For the past few years, 3D has been the best gimmick for movies.  Get to see some, if not all, of the movie in 3D and you can hike up the cost of the ticket a few bucks.  Now you can buy 3D Blu Ray players for your 3D TVs at home.  While many have called 3D the next evolution in the movie experience, there is a belief that this is just another fad that will die out.  Somebody pull out the living will, because it looks like 3D is on its way to its deathbed.

Usually, big blockbuster films pull in 60% of its business from its 3D release, new releases "Pirates of the Caribbean: On Stranger Tides" and "Kung Fu Panda 2" have seen less than a 50% return from 3D ticket sales.  Part of the problem is high ticket sales and that the novelty is wearing off.  However, Greg Foster, president of Imax Filmed Entertainment believes a big problem lies in movies that are only using 3D as a gimmick.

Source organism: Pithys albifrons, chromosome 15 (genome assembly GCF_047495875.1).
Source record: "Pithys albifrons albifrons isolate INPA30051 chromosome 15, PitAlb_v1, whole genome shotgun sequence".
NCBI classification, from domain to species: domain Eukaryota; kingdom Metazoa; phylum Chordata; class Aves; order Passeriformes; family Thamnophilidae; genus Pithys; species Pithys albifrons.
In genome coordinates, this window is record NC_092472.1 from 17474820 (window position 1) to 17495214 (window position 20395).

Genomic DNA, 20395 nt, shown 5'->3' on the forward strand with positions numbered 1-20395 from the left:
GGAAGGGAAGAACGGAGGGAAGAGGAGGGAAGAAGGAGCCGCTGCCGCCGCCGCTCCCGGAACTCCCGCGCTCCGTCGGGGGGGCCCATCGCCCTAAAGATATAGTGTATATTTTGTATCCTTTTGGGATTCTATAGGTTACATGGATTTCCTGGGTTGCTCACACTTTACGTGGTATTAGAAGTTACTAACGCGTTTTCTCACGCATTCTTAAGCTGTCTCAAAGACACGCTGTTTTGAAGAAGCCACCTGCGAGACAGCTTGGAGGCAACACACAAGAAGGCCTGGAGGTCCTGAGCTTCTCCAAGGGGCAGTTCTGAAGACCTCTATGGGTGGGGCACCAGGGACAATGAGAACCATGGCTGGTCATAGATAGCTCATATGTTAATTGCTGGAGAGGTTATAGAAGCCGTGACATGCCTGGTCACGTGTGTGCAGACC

"Audiences are very smart.  When they smell something aspiring to be more than it is, they catch on very quickly."

Movies that were designed start-to-finish to be a 3D experience like "Avatar" and "Alice In Wonderland" had incredible sales of 3D tickets, but a lot of other films (such as Pirates and Panda) only seem to be throwing 3D in to gouge the audience for more money.

3D isn't dead yet.  Movies like "Transformers: Dark of the Moon" and "Harry Potter and the Deathly Hallows part 2" are expected to bring in a good amount of 3D revenue, but will it be enough to keep 3D going?

I've only been to one 3D film so far, and I wasn't impressed.  Maybe it was partially due to "Tron: Legacy" just not being a great film to begin with, but I honestly couldn't tell what parts of the film were supposed to be 3D.   By the time the credits ran, the best 3D effect was the Disney Logo at the start of the film.